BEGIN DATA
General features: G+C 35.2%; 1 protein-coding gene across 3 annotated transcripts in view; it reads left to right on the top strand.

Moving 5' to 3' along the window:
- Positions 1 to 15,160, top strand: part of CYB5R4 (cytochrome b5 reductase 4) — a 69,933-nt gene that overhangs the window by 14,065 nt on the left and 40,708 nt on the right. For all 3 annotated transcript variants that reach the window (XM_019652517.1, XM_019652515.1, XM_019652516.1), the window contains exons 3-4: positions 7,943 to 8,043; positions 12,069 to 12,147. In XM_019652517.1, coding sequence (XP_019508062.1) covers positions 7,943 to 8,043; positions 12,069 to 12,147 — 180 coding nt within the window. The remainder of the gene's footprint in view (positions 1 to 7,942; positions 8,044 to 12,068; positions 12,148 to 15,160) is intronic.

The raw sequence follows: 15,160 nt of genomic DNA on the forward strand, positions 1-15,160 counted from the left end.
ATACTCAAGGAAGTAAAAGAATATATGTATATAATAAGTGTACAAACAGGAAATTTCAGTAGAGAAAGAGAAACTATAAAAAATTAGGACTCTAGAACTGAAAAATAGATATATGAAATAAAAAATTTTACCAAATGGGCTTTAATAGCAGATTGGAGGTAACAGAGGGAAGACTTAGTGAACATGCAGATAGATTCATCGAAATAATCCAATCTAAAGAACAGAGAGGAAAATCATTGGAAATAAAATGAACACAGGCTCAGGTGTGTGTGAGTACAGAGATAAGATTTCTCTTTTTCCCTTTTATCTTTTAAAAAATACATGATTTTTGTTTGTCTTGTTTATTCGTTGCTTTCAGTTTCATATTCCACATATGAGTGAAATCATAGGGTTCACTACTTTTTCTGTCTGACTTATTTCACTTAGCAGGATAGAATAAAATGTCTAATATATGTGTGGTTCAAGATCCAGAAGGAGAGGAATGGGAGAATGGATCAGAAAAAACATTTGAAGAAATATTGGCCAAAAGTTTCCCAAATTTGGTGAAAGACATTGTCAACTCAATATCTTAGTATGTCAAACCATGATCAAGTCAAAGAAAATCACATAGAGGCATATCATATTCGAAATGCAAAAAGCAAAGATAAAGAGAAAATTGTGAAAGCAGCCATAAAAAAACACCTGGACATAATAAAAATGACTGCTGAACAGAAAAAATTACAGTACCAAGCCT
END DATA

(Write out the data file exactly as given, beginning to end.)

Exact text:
General features: G+C 35.2%; 1 protein-coding gene across 3 annotated transcripts in view; it reads left to right on the top strand.

Moving 5' to 3' along the window:
- Positions 1 to 15,160, top strand: part of CYB5R4 (cytochrome b5 reductase 4) — a 69,933-nt gene that overhangs the window by 14,065 nt on the left and 40,708 nt on the right. For all 3 annotated transcript variants that reach the window (XM_019652517.1, XM_019652515.1, XM_019652516.1), the window contains exons 3-4: positions 7,943 to 8,043; positions 12,069 to 12,147. In XM_019652517.1, coding sequence (XP_019508062.1) covers positions 7,943 to 8,043; positions 12,069 to 12,147 — 180 coding nt within the window. The remainder of the gene's footprint in view (positions 1 to 7,942; positions 8,044 to 12,068; positions 12,148 to 15,160) is intronic.

The raw sequence follows: 15,160 nt of genomic DNA on the forward strand, positions 1-15,160 counted from the left end.
ATACTCAAGGAAGTAAAAGAATATATGTATATAATAAGTGTACAAACAGGAAATTTCAGTAGAGAAAGAGAAACTATAAAAAATTAGGACTCTAGAACTGAAAAATAGATATATGAAATAAAAAATTTTACCAAATGGGCTTTAATAGCAGATTGGAGGTAACAGAGGGAAGACTTAGTGAACATGCAGATAGATTCATCGAAATAATCCAATCTAAAGAACAGAGAGGAAAATCATTGGAAATAAAATGAACACAGGCTCAGGTGTGTGTGAGTACAGAGATAAGATTTCTCTTTTTCCCTTTTATCTTTTAAAAAATACATGATTTTTGTTTGTCTTGTTTATTCGTTGCTTTCAGTTTCATATTCCACATATGAGTGAAATCATAGGGTTCACTACTTTTTCTGTCTGACTTATTTCACTTAGCAGGATAGAATAAAATGTCTAATATATGTGTGGTTCAAGATCCAGAAGGAGAGGAATGGGAGAATGGATCAGAAAAAACATTTGAAGAAATATTGGCCAAAAGTTTCCCAAATTTGGTGAAAGACATTGTCAACTCAATATCTTAGTATGTCAAACCATGATCAAGTCAAAGAAAATCACATAGAGGCATATCATATTCGAAATGCAAAAAGCAAAGATAAAGAGAAAATTGTGAAAGCAGCCATAAAAAAACACCTGGACATAATAAAAATGACTGCTGAACAGAAAAAATTACAGTACCAAGCCT